Buckley should share the blame for state’s budget problems
I hope many Nevadans had a chance to catch Speaker Barbara Buckley’s (D-Las Vegas) response to Gov. Jim Gibbons’ radio address Thursday evening, regarding the budget predicament the state faces.
Whereas the governor methodically outlined what the current problems are, and was equally specific about what areas were on the table/off limits, Speaker Buckley’s response was absolutely devoid of any specifics and possible solutions. Incredibly, the speaker’s rebuttal turned into one big personal attack against the governor. I was astonished by her mean-spirited and unprofessional conduct during this critical time for Nevada, and I would hope the voters remember this pathetic behavior in the next election.
The governor rightly noted that the state’s taxable receipts were significantly below expectations (mostly related to softer tourism, Nevada’s largest industry), but also correctly stated that government spending was out of control (up 17 percent from the 2005 budget). More importantly, the governor had the guts to admit that lawmakers overpromised on services, which many understand to be the REAL problem in government. That’s perhaps an understatement, given the overly-generous government pension systems, which is a fiscal time-bomb set to explode on the governments/taxpayers everywhere.
After mercilessly lobbing personal attacks against the governor, which seemed quite unseemly given her overly-partisan position, Speaker Buckley had the audacity to state repeatedly that “I will never do this again.” What exactly does that mean?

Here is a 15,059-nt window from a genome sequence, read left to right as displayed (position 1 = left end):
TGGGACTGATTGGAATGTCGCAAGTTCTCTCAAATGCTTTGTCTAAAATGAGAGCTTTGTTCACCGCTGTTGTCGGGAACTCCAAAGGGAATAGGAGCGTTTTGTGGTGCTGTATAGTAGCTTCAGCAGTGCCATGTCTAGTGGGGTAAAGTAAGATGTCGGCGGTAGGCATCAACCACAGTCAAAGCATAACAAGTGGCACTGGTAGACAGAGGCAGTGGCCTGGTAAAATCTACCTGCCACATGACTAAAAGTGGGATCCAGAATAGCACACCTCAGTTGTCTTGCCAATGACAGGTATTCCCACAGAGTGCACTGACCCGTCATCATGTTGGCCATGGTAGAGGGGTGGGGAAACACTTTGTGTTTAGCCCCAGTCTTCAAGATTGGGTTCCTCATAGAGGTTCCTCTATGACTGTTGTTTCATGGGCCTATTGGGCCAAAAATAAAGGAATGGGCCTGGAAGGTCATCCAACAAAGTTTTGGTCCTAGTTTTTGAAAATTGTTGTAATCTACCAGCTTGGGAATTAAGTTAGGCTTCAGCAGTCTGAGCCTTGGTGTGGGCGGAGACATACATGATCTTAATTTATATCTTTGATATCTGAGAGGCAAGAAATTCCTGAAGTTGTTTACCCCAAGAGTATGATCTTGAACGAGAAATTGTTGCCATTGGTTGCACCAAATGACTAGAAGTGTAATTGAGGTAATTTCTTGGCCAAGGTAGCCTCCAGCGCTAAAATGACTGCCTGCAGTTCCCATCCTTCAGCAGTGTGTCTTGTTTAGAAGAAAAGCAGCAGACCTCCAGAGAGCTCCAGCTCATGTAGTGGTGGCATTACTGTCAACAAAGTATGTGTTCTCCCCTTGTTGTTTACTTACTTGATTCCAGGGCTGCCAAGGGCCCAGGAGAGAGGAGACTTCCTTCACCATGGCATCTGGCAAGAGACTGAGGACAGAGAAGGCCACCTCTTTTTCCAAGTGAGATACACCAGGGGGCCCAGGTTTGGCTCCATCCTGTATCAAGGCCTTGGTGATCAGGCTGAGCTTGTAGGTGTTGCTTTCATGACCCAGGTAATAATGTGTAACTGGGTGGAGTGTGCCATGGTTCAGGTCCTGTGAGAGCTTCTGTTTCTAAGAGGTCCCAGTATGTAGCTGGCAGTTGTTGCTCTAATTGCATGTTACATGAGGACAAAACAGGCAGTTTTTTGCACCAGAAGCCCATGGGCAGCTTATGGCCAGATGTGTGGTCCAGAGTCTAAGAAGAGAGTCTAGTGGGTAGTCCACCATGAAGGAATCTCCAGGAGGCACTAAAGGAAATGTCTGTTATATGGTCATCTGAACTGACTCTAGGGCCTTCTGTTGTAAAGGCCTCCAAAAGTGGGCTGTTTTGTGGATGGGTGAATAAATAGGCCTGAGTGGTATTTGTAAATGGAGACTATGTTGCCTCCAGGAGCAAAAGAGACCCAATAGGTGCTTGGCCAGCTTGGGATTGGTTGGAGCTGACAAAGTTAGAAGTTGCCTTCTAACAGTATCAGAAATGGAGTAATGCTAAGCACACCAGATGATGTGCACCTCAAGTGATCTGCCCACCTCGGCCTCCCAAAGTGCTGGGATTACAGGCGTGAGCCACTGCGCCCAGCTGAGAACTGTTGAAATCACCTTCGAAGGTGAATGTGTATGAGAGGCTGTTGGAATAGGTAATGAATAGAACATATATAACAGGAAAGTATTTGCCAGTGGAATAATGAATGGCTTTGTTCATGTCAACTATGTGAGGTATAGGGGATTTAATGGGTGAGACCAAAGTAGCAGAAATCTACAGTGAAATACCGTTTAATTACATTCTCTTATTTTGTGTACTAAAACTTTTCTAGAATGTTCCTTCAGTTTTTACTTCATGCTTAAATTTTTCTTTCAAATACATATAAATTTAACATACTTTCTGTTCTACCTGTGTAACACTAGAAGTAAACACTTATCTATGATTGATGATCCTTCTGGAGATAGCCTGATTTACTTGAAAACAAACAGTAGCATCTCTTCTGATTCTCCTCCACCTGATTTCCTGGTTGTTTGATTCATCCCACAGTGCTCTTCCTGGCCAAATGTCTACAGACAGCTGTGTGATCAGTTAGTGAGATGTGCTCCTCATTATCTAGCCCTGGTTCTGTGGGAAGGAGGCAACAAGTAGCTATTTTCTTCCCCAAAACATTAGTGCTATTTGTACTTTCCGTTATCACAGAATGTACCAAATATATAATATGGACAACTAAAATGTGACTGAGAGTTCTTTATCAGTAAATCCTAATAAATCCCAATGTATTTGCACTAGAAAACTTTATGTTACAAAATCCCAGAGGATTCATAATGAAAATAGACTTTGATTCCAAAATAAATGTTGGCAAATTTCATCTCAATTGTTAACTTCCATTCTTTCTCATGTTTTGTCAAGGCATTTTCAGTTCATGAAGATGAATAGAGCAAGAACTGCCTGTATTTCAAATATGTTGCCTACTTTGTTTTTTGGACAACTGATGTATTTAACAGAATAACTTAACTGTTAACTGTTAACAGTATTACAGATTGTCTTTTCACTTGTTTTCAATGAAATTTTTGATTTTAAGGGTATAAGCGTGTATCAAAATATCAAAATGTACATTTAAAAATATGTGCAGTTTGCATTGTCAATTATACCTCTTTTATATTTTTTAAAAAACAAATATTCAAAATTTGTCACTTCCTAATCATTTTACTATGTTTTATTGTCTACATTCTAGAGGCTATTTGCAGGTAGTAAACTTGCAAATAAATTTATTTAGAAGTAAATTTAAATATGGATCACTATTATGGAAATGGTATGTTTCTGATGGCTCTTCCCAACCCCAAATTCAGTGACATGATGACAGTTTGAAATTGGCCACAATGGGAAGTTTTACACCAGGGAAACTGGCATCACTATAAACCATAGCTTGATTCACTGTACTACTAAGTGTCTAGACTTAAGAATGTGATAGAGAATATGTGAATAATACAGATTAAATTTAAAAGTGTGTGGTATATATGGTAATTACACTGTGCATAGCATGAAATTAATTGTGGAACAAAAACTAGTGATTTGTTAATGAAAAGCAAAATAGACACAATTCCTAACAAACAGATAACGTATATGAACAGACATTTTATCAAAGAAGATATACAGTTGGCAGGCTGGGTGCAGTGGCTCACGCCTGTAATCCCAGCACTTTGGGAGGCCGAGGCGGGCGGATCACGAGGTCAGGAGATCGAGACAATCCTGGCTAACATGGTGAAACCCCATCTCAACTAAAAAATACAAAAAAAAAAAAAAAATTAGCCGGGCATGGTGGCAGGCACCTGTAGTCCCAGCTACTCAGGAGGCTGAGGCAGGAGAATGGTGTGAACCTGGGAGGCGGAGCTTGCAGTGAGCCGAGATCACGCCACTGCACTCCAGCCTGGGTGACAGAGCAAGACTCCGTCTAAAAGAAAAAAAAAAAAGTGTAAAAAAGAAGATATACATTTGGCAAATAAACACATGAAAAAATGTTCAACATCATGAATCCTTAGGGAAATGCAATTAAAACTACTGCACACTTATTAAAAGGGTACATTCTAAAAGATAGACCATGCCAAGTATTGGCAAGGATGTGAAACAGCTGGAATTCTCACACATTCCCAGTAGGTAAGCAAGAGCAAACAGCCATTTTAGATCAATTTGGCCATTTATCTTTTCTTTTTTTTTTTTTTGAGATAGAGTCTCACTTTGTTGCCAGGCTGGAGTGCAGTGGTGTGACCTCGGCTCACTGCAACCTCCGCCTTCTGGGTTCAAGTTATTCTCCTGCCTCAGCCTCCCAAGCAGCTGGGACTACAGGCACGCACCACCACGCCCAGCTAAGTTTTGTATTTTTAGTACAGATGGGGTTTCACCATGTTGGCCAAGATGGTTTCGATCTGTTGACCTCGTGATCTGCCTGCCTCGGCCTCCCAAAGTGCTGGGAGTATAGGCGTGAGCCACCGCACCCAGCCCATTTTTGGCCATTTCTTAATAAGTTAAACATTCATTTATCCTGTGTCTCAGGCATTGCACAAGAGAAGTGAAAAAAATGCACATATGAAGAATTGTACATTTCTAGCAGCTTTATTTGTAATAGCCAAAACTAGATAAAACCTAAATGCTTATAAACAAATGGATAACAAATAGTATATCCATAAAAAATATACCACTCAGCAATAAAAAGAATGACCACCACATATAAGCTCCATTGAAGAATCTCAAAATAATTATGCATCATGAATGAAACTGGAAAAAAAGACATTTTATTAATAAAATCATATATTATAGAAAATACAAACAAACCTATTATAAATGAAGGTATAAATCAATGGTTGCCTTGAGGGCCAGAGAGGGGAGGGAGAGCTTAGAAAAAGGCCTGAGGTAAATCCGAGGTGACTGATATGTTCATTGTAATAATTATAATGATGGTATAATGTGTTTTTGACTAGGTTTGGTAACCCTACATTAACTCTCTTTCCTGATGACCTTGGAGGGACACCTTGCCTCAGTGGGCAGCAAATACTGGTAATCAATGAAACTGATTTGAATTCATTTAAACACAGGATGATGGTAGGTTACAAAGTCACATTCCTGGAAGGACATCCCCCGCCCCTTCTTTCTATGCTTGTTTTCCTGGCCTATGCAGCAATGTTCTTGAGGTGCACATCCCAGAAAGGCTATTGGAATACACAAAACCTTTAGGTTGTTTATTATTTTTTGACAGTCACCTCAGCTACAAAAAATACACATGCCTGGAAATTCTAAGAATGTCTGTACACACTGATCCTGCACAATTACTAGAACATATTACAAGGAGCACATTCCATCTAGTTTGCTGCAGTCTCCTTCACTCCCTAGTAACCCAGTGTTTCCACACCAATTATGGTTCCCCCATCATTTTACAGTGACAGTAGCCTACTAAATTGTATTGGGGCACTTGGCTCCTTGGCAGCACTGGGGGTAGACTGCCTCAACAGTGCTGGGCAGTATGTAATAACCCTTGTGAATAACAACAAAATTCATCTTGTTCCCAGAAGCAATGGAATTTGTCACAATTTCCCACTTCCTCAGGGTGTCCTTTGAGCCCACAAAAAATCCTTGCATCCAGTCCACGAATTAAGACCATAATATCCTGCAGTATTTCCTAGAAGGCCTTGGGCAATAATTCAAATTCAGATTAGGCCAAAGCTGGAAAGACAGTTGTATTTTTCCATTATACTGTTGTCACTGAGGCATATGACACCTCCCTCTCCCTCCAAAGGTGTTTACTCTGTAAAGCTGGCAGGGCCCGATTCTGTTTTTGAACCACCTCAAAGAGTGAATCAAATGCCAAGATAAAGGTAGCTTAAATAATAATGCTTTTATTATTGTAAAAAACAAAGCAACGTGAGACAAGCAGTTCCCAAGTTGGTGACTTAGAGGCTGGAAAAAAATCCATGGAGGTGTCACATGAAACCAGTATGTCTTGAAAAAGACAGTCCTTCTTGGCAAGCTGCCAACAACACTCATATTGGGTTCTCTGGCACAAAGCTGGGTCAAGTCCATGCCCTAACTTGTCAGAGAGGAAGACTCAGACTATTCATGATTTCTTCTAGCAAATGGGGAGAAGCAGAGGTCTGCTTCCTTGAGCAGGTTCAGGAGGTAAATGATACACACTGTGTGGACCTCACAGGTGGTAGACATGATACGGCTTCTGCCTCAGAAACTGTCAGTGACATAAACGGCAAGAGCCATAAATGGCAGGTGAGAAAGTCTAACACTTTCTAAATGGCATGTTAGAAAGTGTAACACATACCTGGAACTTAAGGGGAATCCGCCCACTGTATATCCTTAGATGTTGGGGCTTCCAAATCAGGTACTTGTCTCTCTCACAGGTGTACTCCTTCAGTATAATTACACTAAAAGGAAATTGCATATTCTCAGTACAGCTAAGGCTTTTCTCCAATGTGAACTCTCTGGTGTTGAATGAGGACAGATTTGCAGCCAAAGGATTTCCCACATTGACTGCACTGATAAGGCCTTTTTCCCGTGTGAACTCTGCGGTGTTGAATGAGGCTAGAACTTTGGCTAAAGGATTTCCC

As a paid public servant, you should have publicly stated that you and your fellow lawmakers from both parties will do whatever is necessary to close this budget gap which, given your position and time in service, you were certainly complicit in helping create. So please, don’t try to fool the voters of Nevada that it’s all the governor’s fault; there’s plenty of blame to go around, including the citizenry of Nevada. I’m sure I don’t need to remind you that it’s state law that we have a balanced budget, and that you would not be doing your fiduciary duty if you failed to work with the governor to accomplish that task.
Whether or not the governor reneged on his promise not to call a special session, he was correct to do so, given the severity of the situation. I would suggest that you and your colleagues stop whining or trying to get the partisan upper-hand. I would also suggest that lawmakers structure future budgets to assume future economic uncertainties.
Conrad Velin is the regional finance director for Sierra Nevada Media Group, which includes the Nevada Appeal. You can reach him at firstname.lastname@example.org.